There’s a theory that says if you project negativity, you will get negativity in return. So if you fill your marketing materials with rules and regulations about what students must not do and what the program will not provide, chances are you will not attract very many students.
Review your marketing materials looking for negative words – “no”, “not”, “never”, “can’t”, “won’t”, “shouldn’t”, “don’t”, etc. Then, change the sentences to give them a positive spin. For example, “Classes are no larger than 15 students” can be changed to, “Your class will have a maximum of 15 students.”
Another classic example: “Don’t hesitate to contact us” can be changed to a positive statement, starting with a strong action verb: “Contact us today to reserve your place in our course!”
Precisely because our schools often have strict policies and procedures, we find ourselves mentioning what can’t be done and what is not allowed. We need to remember that marketing materials are not the same as application and registration forms, policies, procedures or waivers. It’s important that every document serve its purpose. Marketing materials are meant to generate interest and make students want to take part in your courses. Tell your students what you will provide, what they will experience and what they can expect. Focus on a having a positive, simple, upbeat tone, filled with action verbs.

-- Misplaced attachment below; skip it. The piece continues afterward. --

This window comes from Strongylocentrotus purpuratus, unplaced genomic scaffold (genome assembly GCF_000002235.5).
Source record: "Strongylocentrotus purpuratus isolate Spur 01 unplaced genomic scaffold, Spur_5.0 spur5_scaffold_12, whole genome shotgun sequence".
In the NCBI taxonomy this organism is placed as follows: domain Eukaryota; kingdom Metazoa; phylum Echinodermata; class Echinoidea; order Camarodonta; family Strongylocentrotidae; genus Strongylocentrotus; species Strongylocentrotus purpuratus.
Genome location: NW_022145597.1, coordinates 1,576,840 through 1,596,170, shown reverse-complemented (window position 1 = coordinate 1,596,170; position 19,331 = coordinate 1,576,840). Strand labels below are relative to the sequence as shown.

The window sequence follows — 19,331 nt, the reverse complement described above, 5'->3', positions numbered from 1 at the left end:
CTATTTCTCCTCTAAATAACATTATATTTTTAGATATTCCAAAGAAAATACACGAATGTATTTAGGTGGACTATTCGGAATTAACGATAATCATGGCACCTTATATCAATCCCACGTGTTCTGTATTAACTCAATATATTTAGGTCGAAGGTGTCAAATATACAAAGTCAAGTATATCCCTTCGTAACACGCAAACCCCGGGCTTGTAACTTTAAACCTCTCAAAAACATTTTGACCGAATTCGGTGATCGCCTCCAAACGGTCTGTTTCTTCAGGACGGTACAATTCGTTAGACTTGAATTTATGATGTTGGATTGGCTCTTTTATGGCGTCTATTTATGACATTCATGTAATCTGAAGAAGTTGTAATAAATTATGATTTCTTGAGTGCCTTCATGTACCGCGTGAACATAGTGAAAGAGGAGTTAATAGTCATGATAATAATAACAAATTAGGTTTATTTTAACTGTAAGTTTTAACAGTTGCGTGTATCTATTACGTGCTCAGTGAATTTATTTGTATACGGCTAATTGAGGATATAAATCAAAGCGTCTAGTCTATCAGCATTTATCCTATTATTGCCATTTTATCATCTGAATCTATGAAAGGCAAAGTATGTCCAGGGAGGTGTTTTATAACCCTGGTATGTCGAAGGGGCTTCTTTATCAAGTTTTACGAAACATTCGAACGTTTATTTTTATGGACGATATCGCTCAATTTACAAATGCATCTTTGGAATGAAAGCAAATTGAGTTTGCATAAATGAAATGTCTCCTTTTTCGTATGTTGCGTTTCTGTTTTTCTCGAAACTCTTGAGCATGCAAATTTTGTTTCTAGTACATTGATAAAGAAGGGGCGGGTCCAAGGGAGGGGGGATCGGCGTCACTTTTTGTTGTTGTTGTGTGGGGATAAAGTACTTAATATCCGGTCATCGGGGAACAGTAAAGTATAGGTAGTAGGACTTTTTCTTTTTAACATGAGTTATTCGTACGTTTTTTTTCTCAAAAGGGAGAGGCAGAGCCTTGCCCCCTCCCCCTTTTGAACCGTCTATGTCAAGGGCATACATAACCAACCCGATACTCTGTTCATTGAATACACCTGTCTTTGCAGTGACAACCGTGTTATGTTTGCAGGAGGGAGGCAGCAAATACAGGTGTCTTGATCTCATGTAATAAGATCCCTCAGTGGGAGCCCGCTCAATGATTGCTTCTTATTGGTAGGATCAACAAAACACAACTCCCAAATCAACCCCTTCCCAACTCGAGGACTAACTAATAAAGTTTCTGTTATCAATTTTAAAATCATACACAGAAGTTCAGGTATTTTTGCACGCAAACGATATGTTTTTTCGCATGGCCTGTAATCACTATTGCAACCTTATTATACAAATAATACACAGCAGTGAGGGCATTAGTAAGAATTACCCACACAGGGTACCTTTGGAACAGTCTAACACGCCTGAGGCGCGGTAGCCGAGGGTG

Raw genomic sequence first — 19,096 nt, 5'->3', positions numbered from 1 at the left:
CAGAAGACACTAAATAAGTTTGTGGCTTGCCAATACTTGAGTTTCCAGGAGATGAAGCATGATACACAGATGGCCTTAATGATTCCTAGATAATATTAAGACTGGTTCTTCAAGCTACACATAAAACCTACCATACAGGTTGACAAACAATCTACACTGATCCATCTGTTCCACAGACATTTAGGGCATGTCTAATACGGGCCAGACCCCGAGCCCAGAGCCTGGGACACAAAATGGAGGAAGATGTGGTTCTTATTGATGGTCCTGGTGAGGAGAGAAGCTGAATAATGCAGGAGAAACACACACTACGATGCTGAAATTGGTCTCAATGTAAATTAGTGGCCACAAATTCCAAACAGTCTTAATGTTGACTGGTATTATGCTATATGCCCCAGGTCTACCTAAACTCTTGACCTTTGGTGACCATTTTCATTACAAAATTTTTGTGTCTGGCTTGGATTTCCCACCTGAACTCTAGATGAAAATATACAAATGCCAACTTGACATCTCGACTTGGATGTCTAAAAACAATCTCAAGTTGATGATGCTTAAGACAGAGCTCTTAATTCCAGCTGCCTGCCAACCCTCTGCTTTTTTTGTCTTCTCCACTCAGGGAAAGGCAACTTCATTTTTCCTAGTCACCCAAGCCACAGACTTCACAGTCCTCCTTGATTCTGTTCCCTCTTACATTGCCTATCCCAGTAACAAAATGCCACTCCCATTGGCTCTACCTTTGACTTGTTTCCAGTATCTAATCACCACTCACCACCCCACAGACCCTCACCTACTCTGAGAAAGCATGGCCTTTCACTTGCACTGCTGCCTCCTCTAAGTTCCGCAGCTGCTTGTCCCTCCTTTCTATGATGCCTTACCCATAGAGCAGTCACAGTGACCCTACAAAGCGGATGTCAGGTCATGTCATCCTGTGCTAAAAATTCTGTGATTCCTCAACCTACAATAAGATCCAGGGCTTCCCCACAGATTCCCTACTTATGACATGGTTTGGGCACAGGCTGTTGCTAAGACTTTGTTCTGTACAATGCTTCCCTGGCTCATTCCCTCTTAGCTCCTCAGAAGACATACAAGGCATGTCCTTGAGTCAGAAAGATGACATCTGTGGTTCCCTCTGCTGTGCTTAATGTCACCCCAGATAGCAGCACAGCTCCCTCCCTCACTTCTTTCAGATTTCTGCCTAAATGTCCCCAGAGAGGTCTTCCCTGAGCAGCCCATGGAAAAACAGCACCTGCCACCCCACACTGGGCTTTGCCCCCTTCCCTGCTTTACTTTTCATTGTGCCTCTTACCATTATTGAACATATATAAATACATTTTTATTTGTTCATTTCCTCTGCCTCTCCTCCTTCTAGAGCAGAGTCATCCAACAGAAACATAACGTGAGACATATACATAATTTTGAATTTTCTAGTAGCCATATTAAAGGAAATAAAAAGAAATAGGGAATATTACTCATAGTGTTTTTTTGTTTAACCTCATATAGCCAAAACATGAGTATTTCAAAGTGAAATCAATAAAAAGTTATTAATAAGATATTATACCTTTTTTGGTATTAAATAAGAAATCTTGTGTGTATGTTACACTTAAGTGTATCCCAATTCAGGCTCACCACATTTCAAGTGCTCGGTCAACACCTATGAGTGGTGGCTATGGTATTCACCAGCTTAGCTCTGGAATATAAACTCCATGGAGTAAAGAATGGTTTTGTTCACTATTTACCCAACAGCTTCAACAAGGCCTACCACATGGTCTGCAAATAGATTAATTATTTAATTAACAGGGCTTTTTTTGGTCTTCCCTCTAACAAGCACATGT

Fill your marketing material with positive, energetic words and you are likely to generate positive feelings in your prospects. That could lead to an energetic, “Yes, sign me up!”
This post is adapted from “Idea # 12: Be positive in all your marketing materials – avoid negative words” in 101 Ways to Market Your Language Program
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Sarah Elaine Eaton is a faculty member in the Werklund School of Education, University of Calgary, Canada.